Fiscal plan paints picture of Richfield School District
Andrew Wig, MN Sun Newspapers, March 29, 2012 –
A presentation of Richfield Schools’ 2012-2013 fiscal plan last week provided a glimpse into the district’s annual budgeting process, and a look at the district’s monetary and demographic status.
Business manager Michael Schwartz told the Richfield School Board he is expecting the district to spend nearly $46 million during the 2012-2013 school year, an increase of about $300,000 from the current year’s budget.
In addition to the $875,500 budget cut the board approved in February, the projected expenditures account for a variety of cost increases – a 10 percent jump in property and liability insurance, a 6.5 percent increase in medical insurance and a 15 percent hike in worker’s compensation insurance.
Natural gas and electric bills are expected to rise by 12 percent; gasoline for buses, 10 percent. The only projected expenditure decrease comes in the instructional supply fund, which should drop by 2 percent, due to the budget cuts.
Meanwhile, Schwartz expects the district to collect about $45.5 million, an increase of about $500,000 from the current year. Contributing to that number is a projected kindergarten through 12th grade enrollment of 31 students. The district can also count on a $50 increase in the amount of per-student funding it gets from the state, providing $5,224 per student.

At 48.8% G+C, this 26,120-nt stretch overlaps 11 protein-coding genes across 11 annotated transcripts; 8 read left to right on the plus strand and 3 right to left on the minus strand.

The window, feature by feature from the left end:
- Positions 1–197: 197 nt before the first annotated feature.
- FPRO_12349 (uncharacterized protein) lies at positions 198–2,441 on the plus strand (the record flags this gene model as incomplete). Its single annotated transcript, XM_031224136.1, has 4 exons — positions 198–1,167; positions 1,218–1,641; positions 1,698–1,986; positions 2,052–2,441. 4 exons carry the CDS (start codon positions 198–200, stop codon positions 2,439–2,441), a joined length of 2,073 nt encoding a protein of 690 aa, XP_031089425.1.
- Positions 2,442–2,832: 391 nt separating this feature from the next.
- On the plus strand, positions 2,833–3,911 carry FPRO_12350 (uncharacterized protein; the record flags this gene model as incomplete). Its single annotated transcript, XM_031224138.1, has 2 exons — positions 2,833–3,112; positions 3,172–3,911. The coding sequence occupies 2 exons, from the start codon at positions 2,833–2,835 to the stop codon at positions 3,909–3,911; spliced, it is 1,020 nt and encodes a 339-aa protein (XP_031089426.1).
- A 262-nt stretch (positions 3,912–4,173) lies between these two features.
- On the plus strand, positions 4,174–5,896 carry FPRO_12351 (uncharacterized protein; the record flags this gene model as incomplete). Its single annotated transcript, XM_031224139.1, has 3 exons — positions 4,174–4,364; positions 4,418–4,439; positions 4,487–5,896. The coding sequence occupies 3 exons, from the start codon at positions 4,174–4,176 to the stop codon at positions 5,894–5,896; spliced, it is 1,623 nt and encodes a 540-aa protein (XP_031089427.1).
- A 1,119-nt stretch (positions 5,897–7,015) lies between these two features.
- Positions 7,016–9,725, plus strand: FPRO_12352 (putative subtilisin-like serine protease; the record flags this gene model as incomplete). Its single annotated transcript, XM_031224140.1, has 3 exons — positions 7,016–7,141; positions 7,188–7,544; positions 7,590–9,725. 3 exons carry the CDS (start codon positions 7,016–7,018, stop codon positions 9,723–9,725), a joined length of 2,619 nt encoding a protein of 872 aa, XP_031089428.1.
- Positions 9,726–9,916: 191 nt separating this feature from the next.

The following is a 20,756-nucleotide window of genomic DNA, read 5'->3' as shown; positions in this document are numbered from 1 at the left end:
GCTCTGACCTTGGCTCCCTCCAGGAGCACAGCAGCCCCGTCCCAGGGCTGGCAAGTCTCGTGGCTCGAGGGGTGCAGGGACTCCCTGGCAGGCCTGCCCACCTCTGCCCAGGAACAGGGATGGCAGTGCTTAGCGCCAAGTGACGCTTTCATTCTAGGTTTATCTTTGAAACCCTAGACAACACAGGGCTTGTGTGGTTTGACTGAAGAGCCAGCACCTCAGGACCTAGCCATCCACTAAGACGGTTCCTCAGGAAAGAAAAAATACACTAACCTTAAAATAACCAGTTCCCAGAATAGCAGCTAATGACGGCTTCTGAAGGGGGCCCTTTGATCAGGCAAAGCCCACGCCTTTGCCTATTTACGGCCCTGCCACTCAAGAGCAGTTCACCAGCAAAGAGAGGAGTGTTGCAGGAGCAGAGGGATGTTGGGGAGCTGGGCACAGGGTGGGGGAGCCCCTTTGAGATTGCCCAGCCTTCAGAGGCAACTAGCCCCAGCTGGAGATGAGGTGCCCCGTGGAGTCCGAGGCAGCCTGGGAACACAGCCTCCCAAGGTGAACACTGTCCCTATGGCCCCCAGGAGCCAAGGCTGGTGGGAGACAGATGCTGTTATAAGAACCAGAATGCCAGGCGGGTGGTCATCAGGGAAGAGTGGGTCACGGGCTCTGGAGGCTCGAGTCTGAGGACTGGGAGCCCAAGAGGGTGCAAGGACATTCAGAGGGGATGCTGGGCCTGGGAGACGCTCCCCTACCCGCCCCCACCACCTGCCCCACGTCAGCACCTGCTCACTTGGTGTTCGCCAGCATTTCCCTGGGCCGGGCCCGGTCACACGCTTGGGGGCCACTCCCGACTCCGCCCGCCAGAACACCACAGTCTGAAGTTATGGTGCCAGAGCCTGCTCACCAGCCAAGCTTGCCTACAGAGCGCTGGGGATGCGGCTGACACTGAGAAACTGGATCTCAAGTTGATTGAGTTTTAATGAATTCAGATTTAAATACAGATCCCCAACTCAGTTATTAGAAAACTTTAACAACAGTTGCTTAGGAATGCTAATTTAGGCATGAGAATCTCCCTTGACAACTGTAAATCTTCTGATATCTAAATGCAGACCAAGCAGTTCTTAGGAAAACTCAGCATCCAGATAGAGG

The district also looks at recent student demographic and enrollment trends in setting its budget. Outlined in the new fiscal plan, enrollment in Richfield Schools has increased dramatically the last three years, from 3,980 students in 2009, to 4,282 this school year.
The district has closed the gap between the number of district residents who choose to enroll elsewhere, and those from outside the district opting to attend Richfield Schools. Currently Richfield sees an open-enrollment deficit of about 30 students, down from about 100 two years ago.
The proportion of non-white students in Richfield has steadily increased, the fiscal plan notes. Non-white students comprise about 68 percent of the district this year, up from 61.7 percent in 2007.
Meanwhile, the number of students receiving free-and-reduced priced lunches has increased by about 10 percent since 2007, now at about 65 percent. That number is used as an indicator of the economic health of district residents, and helps determine state aid levels.
Information in the fiscal plan will be used to set next year’s budget, to be approved by June 1.